I am sorry to report that, Canada, my chosen country (I immigrated here in 1993), recently withdrew from the Kyoto Accord, which sets international climate change emission reduction targets. It’s worth noting that this decision was made by the ruling Conservative Party which received less than 40% of total votes, but the other four parties split the more progressive votes and are unable to form a coalition, resulting in federal policies that are far more politically conservative than the average Canadian would prefer.
On Earth Day the US Department of Transportation released an important new, 605-page report, Transportation's Role in Reducing U.S.
Here is good news for anybody looking for smart ways to reduce climate change. "Win-Win" transportation emission reduction strategies can provide substantial energy conservation and emission reductions in ways that also help achieve economic and social objectives.
The recently released report, Moving Cooler: Transportation Strategies to Reduce Greenhouse Gas Emissions, which recommends various VMT reduction strategies (also called mobility management, transportation demand management, TDM), has raised debate concerning the best way to reduce climate change emissions. Critics argue that that reducing vehicle travel is difficult and costly to consumers and the economy, and instead support strategies that change vehicle design (increased energy efficiency and alternative fuels).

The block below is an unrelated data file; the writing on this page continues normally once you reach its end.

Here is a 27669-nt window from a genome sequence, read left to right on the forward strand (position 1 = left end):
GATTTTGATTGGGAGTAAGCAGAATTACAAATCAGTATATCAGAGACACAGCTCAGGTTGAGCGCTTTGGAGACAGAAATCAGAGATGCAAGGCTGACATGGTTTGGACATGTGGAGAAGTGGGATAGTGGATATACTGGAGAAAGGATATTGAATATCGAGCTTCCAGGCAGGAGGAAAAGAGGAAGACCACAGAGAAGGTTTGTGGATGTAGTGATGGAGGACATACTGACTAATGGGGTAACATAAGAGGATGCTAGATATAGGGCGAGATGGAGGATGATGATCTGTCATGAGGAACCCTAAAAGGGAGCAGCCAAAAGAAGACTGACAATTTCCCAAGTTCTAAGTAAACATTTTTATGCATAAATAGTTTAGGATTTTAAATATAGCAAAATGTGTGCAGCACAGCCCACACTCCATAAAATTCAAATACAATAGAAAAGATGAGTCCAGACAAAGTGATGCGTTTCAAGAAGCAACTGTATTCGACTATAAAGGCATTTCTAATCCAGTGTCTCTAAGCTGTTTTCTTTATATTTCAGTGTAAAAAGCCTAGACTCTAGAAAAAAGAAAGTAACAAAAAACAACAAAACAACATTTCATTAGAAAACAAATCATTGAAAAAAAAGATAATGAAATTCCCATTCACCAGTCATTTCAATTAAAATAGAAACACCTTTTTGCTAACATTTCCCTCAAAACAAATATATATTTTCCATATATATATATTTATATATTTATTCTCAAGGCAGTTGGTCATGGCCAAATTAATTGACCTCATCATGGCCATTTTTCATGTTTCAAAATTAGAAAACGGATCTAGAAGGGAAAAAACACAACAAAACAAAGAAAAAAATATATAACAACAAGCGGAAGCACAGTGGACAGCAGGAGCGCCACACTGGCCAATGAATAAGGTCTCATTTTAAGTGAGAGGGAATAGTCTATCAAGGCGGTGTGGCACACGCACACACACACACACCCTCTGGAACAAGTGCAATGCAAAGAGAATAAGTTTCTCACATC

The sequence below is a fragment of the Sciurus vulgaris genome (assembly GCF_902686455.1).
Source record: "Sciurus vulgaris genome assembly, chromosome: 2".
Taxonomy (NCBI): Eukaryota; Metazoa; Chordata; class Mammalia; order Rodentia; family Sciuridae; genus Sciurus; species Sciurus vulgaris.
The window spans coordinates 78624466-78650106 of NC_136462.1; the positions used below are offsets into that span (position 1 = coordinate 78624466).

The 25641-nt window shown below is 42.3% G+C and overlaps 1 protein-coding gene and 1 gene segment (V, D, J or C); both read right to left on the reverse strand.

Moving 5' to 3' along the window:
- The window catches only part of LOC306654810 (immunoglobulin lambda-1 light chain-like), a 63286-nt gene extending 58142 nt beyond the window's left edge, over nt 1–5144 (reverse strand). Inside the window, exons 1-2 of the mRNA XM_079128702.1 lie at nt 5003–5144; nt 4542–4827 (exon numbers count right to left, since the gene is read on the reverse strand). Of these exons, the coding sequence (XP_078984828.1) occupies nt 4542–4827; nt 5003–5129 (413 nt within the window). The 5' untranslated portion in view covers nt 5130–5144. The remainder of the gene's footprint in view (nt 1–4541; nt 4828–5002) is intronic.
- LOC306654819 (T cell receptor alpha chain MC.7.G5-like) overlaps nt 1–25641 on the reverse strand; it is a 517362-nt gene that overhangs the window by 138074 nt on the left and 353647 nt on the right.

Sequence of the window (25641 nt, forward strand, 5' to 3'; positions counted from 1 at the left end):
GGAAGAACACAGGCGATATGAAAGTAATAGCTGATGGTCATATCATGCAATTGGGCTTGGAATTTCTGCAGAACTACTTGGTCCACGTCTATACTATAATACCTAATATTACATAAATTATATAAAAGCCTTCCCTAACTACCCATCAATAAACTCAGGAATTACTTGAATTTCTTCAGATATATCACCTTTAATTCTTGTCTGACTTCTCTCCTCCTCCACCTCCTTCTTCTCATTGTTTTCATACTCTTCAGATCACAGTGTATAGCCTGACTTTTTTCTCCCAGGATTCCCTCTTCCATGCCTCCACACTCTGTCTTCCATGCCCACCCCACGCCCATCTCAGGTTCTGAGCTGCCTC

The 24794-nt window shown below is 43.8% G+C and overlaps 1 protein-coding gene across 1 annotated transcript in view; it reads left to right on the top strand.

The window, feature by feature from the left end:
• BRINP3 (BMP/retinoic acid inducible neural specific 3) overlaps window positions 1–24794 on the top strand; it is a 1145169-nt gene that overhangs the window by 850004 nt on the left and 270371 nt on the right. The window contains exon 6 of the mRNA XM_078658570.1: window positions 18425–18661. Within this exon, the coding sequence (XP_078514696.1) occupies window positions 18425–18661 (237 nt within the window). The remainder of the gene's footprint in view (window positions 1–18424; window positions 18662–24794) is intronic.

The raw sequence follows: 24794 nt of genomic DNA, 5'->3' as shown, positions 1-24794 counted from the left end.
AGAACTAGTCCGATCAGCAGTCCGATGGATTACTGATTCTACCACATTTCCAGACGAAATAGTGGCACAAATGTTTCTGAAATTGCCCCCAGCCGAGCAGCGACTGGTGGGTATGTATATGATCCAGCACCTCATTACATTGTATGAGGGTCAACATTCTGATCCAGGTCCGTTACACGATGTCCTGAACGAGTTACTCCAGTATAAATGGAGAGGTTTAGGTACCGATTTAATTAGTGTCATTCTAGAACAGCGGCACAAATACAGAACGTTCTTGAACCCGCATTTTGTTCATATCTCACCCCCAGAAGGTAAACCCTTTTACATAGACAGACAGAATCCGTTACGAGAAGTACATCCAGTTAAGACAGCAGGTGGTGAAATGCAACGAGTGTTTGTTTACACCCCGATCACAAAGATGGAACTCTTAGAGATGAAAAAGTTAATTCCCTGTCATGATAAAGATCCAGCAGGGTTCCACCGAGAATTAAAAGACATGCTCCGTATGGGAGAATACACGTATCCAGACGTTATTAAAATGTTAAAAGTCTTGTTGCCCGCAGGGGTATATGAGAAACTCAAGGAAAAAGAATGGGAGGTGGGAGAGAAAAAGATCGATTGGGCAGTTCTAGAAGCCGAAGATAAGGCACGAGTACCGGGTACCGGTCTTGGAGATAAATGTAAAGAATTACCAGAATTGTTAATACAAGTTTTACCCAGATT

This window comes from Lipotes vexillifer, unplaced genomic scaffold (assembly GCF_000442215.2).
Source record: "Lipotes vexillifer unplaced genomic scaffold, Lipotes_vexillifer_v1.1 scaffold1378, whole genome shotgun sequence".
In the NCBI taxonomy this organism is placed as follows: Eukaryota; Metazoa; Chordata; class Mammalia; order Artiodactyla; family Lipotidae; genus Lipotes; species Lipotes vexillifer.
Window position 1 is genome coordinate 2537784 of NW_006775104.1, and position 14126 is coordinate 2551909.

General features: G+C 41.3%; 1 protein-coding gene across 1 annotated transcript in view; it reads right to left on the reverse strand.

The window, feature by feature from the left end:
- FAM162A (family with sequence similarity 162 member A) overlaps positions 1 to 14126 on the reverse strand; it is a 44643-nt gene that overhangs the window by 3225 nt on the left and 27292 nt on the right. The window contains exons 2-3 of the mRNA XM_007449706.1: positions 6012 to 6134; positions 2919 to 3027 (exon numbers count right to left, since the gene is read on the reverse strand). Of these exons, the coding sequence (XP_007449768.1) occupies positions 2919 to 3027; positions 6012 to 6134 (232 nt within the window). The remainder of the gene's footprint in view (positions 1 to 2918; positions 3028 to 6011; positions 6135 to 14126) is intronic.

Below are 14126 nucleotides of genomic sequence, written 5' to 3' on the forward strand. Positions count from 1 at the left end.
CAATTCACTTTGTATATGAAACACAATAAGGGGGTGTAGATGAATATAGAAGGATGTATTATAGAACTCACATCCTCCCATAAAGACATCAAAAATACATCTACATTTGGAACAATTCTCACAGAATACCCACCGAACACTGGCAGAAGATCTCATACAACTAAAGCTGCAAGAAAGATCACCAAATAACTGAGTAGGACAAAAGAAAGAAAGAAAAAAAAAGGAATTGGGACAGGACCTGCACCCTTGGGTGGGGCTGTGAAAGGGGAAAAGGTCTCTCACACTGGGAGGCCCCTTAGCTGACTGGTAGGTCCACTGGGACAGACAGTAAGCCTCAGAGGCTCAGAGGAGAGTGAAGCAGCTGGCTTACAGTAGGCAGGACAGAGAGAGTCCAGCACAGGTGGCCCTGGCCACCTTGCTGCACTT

The new report, Moving Cooler: Transportation Strategies to Reduce Greenhouse Gas Emissions, written by Cambridge Systematics and sponsored by a variety of organizations, identifies several dozen transportation climate change emission reduction strategies, including improvements to efficient modes (walking, cycling and public transit), pricing reforms and smart growth land use policies.
Last year, California, passed SB 375, which requires regional governments to develop smart growth-oriented land use and transportation plans aimed at reducing VMT.